Is Jesus better than success?
I’ve heard it said before that Christianity is just another empty promise to make people successful. You believe it will make you a good husband or father; wife or mother. You believe it will make you wealthy by receiving God’s blessings. You believe it will give you eternal riches in heaven, and that’s why you believe it. It’s just a big get-rich-quick scheme.
This doesn’t seem like an unfair accusation when you examine how we, as Christians, often think about our faith. We put #blessed on all of our posts when we have experienced something good. We pray for comfort, peace, and money. We take elaborate vacations and call it “sabbath.”
God and success
But the problem is that this isn’t what you see in the bible. Whenever the bible writes #blessed, it’s always in connection with loss or sacrifice. Blessed are the poor in spirit, blessed are you when you are persecuted, etc.
And Jesus is pretty clear that he doesn’t come with a get-rich-quick guarantee. He doesn’t promise prosperity, in fact, he promises the opposite. In Luke 9:58 Jesus warns a potential follower that he will not even have a place to lay his head. In Matthew 10:21 Jesus commands a rich young ruler to sell his many possessions, give the money away, and follow him.
In the Church, we usually explain stuff like this away by saying “Well, that rich young ruler worshiped his wealth, and that’s why it was bad, it’s ok for me to be slavishly devoted to money and success and panic when my security is threatened… as long as I don’t worship it.”
Jesus also isn’t concerned with making you a good husband or wife; or father or mother. Here’s what Jesus has to say about it in Matt 10:34-37
“Do not think that I have come to bring peace to the earth. I have not come to bring peace, but a sword. For I have come to set a man against his father, and a daughter against her mother, and a daughter-in-law against her mother-in-law. And a person’s enemies will be those of his own household. Whoever loves father or mother more than me is not worthy of me, and whoever loves son or daughter more than me is not worthy of me.”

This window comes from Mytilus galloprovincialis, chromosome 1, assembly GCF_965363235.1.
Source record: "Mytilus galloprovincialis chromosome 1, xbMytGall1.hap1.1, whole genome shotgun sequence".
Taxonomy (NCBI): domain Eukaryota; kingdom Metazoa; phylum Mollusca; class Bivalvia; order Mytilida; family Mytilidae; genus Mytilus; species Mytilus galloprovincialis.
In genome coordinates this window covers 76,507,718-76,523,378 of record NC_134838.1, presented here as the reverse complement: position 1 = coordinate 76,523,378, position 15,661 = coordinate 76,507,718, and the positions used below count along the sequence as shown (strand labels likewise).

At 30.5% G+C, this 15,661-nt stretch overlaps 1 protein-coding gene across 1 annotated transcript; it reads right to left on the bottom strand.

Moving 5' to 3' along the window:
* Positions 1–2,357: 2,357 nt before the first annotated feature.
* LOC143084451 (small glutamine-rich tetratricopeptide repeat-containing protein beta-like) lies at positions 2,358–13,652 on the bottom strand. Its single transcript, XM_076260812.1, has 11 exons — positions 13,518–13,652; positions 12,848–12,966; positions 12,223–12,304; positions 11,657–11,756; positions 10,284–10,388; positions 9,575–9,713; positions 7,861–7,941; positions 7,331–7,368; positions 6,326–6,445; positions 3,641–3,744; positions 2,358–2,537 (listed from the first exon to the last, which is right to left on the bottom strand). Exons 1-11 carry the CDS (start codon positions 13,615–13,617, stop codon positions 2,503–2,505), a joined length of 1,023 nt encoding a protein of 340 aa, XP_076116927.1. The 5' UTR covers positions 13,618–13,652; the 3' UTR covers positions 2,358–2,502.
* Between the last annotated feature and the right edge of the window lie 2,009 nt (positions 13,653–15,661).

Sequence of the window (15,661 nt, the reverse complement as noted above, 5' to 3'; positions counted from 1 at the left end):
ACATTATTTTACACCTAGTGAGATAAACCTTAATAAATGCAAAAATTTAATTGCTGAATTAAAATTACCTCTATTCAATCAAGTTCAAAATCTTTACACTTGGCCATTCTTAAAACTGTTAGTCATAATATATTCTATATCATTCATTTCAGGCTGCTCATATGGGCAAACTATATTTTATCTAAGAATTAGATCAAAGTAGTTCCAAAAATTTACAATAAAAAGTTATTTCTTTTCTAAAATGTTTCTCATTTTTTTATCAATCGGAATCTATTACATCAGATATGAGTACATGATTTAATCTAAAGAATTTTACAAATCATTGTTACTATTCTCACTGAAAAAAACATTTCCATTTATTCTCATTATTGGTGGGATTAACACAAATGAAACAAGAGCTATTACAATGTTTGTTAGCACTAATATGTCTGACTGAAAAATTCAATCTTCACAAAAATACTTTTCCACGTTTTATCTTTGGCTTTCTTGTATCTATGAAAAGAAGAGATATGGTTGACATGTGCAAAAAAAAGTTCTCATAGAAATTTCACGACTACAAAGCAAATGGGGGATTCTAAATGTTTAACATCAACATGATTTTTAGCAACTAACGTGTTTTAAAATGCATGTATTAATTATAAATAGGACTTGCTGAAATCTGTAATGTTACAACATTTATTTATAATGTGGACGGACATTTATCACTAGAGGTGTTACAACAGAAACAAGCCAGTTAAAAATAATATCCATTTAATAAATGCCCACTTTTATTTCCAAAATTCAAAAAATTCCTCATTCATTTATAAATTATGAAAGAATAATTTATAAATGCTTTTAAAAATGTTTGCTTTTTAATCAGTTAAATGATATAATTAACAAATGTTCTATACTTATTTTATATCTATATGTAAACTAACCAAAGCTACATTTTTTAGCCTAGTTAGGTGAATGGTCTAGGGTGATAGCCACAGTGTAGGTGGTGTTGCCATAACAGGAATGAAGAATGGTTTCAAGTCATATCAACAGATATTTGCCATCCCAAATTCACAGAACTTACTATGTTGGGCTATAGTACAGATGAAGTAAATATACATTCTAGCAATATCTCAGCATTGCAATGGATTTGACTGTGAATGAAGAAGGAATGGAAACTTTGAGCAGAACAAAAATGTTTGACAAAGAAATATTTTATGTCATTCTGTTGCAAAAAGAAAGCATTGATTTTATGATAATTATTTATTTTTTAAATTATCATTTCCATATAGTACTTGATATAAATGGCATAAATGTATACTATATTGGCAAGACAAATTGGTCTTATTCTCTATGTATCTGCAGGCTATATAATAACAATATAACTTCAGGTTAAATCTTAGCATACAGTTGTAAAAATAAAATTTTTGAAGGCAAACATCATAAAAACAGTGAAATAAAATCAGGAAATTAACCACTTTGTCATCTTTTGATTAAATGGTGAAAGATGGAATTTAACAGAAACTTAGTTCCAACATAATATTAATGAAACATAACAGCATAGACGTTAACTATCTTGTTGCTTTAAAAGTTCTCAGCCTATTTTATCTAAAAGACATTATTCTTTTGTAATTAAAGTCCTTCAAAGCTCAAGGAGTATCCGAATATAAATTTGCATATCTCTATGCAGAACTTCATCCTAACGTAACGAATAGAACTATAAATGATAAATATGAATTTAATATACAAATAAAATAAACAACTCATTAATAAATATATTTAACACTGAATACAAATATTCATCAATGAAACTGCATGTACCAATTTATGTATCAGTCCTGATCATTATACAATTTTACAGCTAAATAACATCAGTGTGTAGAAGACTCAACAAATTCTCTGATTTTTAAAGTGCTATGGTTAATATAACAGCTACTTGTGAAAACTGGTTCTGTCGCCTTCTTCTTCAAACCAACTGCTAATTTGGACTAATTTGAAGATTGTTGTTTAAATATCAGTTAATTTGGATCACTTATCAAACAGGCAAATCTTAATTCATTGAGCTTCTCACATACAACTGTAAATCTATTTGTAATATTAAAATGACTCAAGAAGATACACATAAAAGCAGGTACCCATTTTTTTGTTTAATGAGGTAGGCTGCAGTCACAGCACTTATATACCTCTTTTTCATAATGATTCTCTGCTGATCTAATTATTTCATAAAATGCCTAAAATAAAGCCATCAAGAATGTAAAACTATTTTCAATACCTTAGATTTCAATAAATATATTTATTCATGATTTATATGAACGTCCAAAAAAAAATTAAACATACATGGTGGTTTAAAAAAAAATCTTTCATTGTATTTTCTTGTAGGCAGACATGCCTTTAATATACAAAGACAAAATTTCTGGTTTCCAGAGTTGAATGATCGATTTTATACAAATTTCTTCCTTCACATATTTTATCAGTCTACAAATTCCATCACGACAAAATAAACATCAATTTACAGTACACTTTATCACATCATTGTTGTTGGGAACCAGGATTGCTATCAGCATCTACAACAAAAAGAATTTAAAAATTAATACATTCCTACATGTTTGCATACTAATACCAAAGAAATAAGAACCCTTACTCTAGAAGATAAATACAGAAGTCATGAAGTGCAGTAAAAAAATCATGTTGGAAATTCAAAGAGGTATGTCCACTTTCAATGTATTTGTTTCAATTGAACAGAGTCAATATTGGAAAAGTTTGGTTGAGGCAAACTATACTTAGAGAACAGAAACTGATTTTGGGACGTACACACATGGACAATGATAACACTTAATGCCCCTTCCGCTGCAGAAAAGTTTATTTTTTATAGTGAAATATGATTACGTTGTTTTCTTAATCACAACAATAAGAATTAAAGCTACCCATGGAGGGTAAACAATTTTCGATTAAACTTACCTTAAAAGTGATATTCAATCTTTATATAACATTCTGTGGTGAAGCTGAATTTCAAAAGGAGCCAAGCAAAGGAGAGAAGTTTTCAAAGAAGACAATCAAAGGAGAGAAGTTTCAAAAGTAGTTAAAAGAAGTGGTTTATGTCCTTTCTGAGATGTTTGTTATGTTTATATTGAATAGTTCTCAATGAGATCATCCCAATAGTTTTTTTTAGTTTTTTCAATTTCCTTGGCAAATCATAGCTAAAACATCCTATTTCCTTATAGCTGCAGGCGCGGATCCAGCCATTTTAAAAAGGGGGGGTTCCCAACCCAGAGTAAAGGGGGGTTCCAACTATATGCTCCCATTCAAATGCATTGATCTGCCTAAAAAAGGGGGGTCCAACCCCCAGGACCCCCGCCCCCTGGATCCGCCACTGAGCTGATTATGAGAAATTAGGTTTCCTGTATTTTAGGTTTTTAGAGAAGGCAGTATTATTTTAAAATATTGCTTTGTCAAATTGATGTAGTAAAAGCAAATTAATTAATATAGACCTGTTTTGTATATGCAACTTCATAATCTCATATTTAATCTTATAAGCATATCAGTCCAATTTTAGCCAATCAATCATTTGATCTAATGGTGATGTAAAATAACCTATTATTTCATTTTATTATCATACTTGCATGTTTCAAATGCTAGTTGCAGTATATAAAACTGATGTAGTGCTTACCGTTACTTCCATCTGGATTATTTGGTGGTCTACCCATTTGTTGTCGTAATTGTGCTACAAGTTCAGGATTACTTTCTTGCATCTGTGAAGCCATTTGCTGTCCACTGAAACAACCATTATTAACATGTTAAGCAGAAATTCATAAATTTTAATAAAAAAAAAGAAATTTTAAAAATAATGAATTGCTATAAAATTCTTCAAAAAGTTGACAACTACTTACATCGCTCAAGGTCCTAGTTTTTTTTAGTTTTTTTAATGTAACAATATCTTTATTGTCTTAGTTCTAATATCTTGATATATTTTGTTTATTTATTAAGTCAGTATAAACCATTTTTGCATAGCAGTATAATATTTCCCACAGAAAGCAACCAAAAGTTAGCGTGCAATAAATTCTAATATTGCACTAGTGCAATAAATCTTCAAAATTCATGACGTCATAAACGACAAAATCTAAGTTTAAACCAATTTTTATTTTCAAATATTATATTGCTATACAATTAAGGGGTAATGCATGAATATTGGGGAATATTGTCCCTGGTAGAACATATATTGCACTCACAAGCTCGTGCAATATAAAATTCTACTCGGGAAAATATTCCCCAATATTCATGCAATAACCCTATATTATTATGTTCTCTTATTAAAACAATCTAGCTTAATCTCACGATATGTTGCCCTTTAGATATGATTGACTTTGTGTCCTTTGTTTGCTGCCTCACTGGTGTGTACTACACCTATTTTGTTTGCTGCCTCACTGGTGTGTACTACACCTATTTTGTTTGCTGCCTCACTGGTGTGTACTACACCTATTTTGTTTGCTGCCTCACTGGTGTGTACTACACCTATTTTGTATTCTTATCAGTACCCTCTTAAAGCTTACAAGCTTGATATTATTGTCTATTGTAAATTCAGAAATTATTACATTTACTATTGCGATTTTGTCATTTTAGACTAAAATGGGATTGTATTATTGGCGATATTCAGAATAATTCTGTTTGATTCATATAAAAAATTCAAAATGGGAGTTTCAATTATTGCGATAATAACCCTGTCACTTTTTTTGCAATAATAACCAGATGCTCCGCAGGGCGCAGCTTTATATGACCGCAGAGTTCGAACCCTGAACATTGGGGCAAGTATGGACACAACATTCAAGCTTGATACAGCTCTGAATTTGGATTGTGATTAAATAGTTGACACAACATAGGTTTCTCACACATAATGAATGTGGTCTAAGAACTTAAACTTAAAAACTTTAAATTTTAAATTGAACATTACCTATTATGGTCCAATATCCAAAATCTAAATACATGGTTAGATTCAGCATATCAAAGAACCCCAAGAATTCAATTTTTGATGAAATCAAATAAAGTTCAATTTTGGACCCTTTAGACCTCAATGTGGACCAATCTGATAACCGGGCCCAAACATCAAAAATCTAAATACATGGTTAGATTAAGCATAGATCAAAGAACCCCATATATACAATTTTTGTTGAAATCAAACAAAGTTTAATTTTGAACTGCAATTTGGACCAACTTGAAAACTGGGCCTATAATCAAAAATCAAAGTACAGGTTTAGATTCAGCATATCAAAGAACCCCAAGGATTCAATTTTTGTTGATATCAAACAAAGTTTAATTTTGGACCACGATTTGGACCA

Christianity is not synonymous with your success. It just isn’t. So what should we think if success comes in life? Here’s what Paul says about it in Philippians 4:12-13
“I know how to be brought low, and I know how to abound. In any and every circumstance, I have learned the secret of facing plenty and hunger, abundance and need. I can do all things through him who strengthens me.”
It would take way too much time to walk you through all of the verses that warn against riches and living for success, but trust me, there are lots. Paul says “I don’t need that. I know how to thrive in Christ and his strength.”
In Matthew 13:45 Jesus tells a parable about a man who finds a precious pearl, and sells everything he has to get it. This, he says, is the kingdom of God. All that we have we give for the kingdom. If we have lots, we give lots for the kingdom. If we have little, we give little for the kingdom. A hand that is holding tight to success, money, and the American dream, isn’t open to receive God.
So how do we resist this temptation? When the money starts to roll in and life starts to be comfortable, how can we fix our eyes on Jesus?
I want to examine two verses that will help with this.
One is an excerpt from the parable of the sower, Mark 4:18
The sower sows the word. And some are the ones sown among thorns. They are those who hear the word, but the cares of the world and the deceitfulness of riches and the desires for other things enter in and choke the word, and it proves unfruitful.
The second is from James 1:21
“Therefore put away all filthiness and rampant wickedness and receive with meekness the implanted word, which is able to save your souls.”
The word has been implanted in us, and the thorns of riches, comfort, and worldly desires are reaching at us to pull it away. Will we receive this implanted word and avoid the wickedness and filth of living for worldly comfort?
The answer here is the same as in the last post about resisting lust. Know God. Receive the word he’s implanted. Receive it with meekness. Get to know him so much that every other pleasure seems foreign. It should strike you as odd that people want you to build a million dollar home that will fall over, buy a million dollar car that will soon stop running, go on vacations that will leave us bored, retire early and die. We are created for more than that. We are created for more adventure, excitement, and joy than any success of this world can offer.
So, receive with meekness the implanted word. Get to know God. That’s the whole point of this series. Jesus is better, receive him.